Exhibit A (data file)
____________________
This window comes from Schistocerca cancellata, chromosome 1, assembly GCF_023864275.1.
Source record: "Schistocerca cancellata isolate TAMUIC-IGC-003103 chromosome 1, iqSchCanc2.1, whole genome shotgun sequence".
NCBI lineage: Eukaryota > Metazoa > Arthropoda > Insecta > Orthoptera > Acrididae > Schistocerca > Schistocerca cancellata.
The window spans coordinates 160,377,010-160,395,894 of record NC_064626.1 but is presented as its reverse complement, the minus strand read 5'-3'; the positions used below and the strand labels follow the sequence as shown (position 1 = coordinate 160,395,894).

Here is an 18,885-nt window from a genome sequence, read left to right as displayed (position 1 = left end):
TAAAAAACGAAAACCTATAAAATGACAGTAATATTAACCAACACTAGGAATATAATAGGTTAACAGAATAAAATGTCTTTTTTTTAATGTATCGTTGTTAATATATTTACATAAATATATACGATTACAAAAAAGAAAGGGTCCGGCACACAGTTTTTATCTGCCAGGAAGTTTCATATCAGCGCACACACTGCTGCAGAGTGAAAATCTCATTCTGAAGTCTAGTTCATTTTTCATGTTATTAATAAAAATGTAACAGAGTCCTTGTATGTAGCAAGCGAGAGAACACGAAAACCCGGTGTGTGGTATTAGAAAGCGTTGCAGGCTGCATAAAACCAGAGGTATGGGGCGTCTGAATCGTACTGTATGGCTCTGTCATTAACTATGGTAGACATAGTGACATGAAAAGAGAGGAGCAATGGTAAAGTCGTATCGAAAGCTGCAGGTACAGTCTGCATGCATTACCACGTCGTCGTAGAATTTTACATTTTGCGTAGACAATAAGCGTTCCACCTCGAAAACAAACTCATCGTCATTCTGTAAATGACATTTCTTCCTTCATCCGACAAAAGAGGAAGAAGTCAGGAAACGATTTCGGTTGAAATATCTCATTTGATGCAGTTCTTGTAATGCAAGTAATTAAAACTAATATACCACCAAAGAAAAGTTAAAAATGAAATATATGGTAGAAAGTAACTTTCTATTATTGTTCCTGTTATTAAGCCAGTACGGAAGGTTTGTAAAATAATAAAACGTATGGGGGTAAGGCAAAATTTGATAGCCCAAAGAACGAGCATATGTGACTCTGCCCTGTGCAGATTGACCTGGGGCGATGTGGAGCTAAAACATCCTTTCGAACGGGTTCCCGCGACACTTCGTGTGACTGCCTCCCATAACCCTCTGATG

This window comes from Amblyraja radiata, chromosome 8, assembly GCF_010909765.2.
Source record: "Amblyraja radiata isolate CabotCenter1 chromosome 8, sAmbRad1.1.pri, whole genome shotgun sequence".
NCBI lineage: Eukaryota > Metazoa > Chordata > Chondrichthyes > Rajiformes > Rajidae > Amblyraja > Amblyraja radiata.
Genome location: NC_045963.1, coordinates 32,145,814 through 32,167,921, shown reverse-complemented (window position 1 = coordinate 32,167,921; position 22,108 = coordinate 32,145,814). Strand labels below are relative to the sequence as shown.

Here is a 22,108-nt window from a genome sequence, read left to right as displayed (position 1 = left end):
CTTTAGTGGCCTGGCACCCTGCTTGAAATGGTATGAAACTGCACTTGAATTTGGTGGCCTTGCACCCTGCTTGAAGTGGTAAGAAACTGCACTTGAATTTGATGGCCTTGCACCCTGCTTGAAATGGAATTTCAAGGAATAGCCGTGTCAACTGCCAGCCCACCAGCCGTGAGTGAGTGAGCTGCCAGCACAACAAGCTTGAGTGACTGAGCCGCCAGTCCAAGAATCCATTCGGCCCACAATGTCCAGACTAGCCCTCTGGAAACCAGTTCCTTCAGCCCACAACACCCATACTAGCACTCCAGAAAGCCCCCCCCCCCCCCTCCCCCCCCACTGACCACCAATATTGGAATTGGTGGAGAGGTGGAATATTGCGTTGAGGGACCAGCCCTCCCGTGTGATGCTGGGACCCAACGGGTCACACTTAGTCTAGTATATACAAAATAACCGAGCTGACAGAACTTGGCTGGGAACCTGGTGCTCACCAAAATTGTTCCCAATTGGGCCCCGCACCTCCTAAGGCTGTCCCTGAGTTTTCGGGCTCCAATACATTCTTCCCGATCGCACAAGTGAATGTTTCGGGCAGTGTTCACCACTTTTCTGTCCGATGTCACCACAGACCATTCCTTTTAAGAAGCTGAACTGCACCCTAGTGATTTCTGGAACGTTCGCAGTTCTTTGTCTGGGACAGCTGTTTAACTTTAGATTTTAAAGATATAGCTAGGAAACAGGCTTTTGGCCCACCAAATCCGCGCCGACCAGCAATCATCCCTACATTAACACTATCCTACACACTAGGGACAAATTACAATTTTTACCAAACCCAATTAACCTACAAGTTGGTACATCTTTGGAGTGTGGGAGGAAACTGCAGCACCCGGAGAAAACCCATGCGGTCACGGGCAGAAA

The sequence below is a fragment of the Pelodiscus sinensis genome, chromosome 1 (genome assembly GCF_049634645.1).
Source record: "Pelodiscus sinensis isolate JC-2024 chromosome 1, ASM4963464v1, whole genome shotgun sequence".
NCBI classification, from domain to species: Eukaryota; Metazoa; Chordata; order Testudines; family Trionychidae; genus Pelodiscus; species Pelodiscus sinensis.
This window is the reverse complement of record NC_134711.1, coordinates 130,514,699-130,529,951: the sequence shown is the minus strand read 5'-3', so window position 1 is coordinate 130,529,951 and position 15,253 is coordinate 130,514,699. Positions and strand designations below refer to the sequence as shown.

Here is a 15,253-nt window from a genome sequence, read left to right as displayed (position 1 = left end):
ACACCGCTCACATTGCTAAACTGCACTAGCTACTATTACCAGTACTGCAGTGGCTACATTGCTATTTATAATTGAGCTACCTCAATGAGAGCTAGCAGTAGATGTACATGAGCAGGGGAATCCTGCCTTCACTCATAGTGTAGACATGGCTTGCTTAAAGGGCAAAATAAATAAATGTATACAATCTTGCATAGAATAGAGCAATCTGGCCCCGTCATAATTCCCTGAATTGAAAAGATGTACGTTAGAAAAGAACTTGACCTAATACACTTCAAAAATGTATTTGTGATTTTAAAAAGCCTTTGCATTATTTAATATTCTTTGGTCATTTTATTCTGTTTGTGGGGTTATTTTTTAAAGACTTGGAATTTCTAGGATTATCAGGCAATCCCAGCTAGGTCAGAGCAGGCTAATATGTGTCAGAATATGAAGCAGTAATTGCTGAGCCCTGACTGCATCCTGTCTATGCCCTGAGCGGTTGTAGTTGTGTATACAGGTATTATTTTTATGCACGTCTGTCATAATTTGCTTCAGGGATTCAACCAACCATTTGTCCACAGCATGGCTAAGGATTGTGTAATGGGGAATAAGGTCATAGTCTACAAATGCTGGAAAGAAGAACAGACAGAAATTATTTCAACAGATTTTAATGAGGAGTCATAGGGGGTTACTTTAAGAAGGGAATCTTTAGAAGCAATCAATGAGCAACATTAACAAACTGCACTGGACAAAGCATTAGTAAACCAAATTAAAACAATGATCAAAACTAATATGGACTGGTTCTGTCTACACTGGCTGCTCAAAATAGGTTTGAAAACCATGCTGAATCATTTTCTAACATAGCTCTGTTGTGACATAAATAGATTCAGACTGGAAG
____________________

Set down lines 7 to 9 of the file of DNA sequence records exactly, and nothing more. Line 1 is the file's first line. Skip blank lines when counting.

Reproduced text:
This window comes from Amblyraja radiata, chromosome 8, assembly GCF_010909765.2.
Source record: "Amblyraja radiata isolate CabotCenter1 chromosome 8, sAmbRad1.1.pri, whole genome shotgun sequence".
NCBI lineage: Eukaryota > Metazoa > Chordata > Chondrichthyes > Rajiformes > Rajidae > Amblyraja > Amblyraja radiata.